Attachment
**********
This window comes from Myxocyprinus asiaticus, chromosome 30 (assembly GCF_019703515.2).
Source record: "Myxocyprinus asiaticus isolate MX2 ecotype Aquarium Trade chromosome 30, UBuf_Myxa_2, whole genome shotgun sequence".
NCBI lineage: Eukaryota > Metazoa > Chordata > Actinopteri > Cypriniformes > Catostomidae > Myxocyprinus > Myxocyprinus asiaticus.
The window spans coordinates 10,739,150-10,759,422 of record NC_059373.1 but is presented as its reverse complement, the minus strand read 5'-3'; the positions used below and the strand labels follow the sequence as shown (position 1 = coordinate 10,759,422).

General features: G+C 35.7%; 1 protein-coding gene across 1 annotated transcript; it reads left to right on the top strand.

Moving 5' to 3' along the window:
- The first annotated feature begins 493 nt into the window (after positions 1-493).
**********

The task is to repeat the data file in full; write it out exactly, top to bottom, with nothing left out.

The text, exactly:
This window comes from Myxocyprinus asiaticus, chromosome 30 (assembly GCF_019703515.2).
Source record: "Myxocyprinus asiaticus isolate MX2 ecotype Aquarium Trade chromosome 30, UBuf_Myxa_2, whole genome shotgun sequence".
NCBI lineage: Eukaryota > Metazoa > Chordata > Actinopteri > Cypriniformes > Catostomidae > Myxocyprinus > Myxocyprinus asiaticus.
The window spans coordinates 10,739,150-10,759,422 of record NC_059373.1 but is presented as its reverse complement, the minus strand read 5'-3'; the positions used below and the strand labels follow the sequence as shown (position 1 = coordinate 10,759,422).

General features: G+C 35.7%; 1 protein-coding gene across 1 annotated transcript; it reads left to right on the top strand.

Moving 5' to 3' along the window:
- The first annotated feature begins 493 nt into the window (after positions 1-493).